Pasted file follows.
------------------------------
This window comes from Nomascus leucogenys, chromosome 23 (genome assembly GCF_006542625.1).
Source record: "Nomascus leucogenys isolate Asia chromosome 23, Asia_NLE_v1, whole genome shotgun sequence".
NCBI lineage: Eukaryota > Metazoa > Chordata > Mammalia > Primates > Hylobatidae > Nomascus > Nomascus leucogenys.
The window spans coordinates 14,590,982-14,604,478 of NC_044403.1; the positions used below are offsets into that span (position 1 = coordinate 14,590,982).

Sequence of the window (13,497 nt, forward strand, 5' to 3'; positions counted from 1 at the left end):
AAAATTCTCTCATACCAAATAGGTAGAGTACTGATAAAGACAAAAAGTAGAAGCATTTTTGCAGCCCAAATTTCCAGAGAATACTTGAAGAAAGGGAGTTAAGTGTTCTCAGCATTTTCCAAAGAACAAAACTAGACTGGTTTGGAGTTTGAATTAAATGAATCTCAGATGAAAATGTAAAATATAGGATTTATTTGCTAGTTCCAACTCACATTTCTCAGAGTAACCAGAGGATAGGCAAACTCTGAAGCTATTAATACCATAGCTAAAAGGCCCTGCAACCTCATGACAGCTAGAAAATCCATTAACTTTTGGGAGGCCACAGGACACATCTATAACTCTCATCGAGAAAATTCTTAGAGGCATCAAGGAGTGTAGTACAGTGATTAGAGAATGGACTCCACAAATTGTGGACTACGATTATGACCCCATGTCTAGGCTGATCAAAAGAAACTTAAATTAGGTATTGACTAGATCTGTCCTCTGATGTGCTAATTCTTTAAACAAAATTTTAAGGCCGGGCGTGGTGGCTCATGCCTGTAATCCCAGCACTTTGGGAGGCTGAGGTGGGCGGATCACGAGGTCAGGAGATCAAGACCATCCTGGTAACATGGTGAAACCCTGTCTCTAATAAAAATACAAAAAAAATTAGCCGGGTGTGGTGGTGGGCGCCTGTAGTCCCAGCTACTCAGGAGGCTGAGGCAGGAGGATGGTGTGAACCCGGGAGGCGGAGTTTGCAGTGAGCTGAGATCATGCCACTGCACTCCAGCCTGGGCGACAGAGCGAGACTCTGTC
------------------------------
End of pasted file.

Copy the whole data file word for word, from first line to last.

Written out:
This window comes from Nomascus leucogenys, chromosome 23 (genome assembly GCF_006542625.1).
Source record: "Nomascus leucogenys isolate Asia chromosome 23, Asia_NLE_v1, whole genome shotgun sequence".
NCBI lineage: Eukaryota > Metazoa > Chordata > Mammalia > Primates > Hylobatidae > Nomascus > Nomascus leucogenys.
The window spans coordinates 14,590,982-14,604,478 of NC_044403.1; the positions used below are offsets into that span (position 1 = coordinate 14,590,982).

Sequence of the window (13,497 nt, forward strand, 5' to 3'; positions counted from 1 at the left end):
AAAATTCTCTCATACCAAATAGGTAGAGTACTGATAAAGACAAAAAGTAGAAGCATTTTTGCAGCCCAAATTTCCAGAGAATACTTGAAGAAAGGGAGTTAAGTGTTCTCAGCATTTTCCAAAGAACAAAACTAGACTGGTTTGGAGTTTGAATTAAATGAATCTCAGATGAAAATGTAAAATATAGGATTTATTTGCTAGTTCCAACTCACATTTCTCAGAGTAACCAGAGGATAGGCAAACTCTGAAGCTATTAATACCATAGCTAAAAGGCCCTGCAACCTCATGACAGCTAGAAAATCCATTAACTTTTGGGAGGCCACAGGACACATCTATAACTCTCATCGAGAAAATTCTTAGAGGCATCAAGGAGTGTAGTACAGTGATTAGAGAATGGACTCCACAAATTGTGGACTACGATTATGACCCCATGTCTAGGCTGATCAAAAGAAACTTAAATTAGGTATTGACTAGATCTGTCCTCTGATGTGCTAATTCTTTAAACAAAATTTTAAGGCCGGGCGTGGTGGCTCATGCCTGTAATCCCAGCACTTTGGGAGGCTGAGGTGGGCGGATCACGAGGTCAGGAGATCAAGACCATCCTGGTAACATGGTGAAACCCTGTCTCTAATAAAAATACAAAAAAAATTAGCCGGGTGTGGTGGTGGGCGCCTGTAGTCCCAGCTACTCAGGAGGCTGAGGCAGGAGGATGGTGTGAACCCGGGAGGCGGAGTTTGCAGTGAGCTGAGATCATGCCACTGCACTCCAGCCTGGGCGACAGAGCGAGACTCTGTC